Mush ran his fingers over the familiar faces. Some of them, like Jack, had gone so far away that Mush didn't think he'd ever find them again. Others, like Skittery and Specs, were around if you cared to look for them. David visited with Mush two or three times a week without fail. Spot was in prison. Crutchy was doing really well for himself. Jake was dead.

Blink still looked a lot like he did in his picture, but Blink was with Mush - real, solid, loyal, and persistent. Everything a best friend and partner ought to be. Sometimes Mush couldn't believe how lucky he was to have Blink in his life, one person who would change with him as he got older.

Blink seemed to be thinking the same thing because he wrapped his arm around Mush where they sat.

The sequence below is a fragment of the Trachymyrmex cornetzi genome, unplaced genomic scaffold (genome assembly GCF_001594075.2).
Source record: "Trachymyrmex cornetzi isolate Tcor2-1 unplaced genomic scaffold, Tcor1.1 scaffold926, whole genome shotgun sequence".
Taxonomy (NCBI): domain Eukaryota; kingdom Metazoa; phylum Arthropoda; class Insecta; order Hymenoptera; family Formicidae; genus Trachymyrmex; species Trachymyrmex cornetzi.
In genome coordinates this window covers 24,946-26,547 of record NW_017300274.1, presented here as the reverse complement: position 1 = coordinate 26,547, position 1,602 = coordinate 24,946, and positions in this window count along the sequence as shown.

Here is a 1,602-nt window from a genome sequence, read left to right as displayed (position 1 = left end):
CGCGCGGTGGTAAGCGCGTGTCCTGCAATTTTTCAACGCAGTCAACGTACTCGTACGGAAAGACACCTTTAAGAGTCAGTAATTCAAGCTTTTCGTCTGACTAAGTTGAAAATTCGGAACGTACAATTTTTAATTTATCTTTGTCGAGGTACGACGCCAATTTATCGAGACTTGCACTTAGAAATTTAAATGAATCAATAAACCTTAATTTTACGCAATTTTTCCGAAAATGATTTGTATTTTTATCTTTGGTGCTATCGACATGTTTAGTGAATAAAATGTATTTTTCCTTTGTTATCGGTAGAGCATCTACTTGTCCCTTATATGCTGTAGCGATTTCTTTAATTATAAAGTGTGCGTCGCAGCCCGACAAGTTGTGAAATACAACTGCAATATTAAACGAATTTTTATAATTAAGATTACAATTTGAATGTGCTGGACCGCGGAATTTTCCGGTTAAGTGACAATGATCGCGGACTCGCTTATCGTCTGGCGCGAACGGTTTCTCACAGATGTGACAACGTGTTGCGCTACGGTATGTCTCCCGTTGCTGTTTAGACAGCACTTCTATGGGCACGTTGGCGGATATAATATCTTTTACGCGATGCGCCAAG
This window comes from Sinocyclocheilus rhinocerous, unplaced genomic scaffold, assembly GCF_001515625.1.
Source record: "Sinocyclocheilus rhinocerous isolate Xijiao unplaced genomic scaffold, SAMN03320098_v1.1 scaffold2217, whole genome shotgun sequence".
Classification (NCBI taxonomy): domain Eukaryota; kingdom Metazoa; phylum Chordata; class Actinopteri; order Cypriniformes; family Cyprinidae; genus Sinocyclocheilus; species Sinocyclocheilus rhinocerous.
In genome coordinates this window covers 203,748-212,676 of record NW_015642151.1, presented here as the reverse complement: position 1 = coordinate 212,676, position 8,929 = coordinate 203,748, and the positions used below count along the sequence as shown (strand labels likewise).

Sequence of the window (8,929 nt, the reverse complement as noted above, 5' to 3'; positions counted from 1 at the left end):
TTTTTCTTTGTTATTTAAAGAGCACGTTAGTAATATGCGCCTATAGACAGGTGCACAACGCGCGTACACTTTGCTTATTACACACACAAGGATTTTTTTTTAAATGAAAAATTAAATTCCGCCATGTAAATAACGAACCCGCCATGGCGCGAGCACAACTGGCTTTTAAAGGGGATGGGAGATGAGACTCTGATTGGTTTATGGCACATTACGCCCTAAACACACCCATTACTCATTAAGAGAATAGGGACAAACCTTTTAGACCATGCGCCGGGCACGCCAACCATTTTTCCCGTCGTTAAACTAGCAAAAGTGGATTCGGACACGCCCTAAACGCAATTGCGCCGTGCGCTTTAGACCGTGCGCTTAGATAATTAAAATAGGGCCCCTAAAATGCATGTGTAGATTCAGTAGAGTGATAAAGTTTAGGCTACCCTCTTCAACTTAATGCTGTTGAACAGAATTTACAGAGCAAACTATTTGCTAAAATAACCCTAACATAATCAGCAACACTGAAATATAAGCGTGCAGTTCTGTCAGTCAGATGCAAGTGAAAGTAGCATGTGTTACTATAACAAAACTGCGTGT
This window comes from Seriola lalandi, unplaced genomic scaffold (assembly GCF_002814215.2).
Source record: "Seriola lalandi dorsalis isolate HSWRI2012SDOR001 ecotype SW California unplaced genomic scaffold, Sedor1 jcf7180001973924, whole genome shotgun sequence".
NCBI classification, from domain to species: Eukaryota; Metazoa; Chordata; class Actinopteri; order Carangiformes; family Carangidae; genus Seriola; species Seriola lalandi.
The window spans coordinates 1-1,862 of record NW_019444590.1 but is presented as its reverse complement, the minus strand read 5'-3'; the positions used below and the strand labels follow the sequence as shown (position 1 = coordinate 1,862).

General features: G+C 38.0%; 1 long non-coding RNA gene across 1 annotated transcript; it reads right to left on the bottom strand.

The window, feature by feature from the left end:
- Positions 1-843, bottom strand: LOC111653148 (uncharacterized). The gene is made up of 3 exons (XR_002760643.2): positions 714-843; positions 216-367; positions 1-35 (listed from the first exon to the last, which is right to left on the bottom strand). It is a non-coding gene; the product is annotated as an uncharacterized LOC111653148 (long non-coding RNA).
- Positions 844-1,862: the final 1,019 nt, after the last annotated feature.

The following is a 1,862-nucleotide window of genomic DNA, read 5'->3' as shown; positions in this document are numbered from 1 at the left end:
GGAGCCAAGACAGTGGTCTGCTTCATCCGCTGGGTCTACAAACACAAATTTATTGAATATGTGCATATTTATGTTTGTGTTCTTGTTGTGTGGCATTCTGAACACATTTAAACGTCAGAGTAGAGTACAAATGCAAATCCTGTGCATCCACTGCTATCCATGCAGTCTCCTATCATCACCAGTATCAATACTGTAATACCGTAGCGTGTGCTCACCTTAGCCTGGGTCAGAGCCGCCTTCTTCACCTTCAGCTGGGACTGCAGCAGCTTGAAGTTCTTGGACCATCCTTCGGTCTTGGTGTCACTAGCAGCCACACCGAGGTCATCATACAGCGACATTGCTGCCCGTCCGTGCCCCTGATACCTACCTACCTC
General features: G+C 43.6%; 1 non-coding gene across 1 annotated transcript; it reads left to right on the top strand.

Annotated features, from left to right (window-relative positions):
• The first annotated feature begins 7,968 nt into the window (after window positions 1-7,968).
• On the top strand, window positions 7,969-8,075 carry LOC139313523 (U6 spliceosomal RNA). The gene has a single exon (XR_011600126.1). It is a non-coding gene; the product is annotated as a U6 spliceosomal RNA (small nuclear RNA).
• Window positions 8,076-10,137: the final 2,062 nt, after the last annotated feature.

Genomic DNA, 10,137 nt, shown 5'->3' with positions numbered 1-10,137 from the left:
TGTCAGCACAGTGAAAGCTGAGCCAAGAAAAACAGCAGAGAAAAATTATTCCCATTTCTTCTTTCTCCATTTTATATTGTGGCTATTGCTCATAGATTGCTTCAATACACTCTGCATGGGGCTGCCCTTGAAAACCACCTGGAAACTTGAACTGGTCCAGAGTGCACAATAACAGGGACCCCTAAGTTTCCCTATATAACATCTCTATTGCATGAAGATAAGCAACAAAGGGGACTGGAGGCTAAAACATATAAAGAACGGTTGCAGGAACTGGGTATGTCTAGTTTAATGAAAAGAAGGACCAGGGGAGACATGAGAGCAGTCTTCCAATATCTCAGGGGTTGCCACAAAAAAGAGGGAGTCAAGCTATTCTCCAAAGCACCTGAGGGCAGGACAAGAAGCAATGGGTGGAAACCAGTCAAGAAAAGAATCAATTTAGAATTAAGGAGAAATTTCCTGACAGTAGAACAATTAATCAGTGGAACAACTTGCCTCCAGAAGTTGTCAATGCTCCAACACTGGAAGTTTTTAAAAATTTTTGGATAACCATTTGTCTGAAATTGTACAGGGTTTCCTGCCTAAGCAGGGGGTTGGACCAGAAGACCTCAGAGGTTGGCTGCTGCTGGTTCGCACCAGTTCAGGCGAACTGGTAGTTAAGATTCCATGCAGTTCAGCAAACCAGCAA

"That was a great thing we did," Blink said. "You think we'll ever do anything like that again?"

"Nah. Guess I wanna do good things now 'stead of great ones."

"I wanna get rich."

Mush nodded solemnly. He hoped that Blink could get rich too, if that was what would make him happy.

"You know, Kid, I bet heaven will be just like the lodging house, and all of us will be together again... Jack, and Swifty, and poor old Jake, and Skittery, and David, and you, and me, and Bumlets, and Dutchy, and..."

Blink laughed, but not unkindly. "I think heaven's got more than one room and nicer beds. But It'd be good to see all the fellas again. Real good."

Mush swallowed hard several times, before reaching out for the bag Kloppman had given him.

"I'm feeling kinda emotional Kid," Mush admitted. "So I'm going to eat my ham sandwich."

Kid Blink just smiled real broad, and kissed the back of Mush's head. "Let's eat together."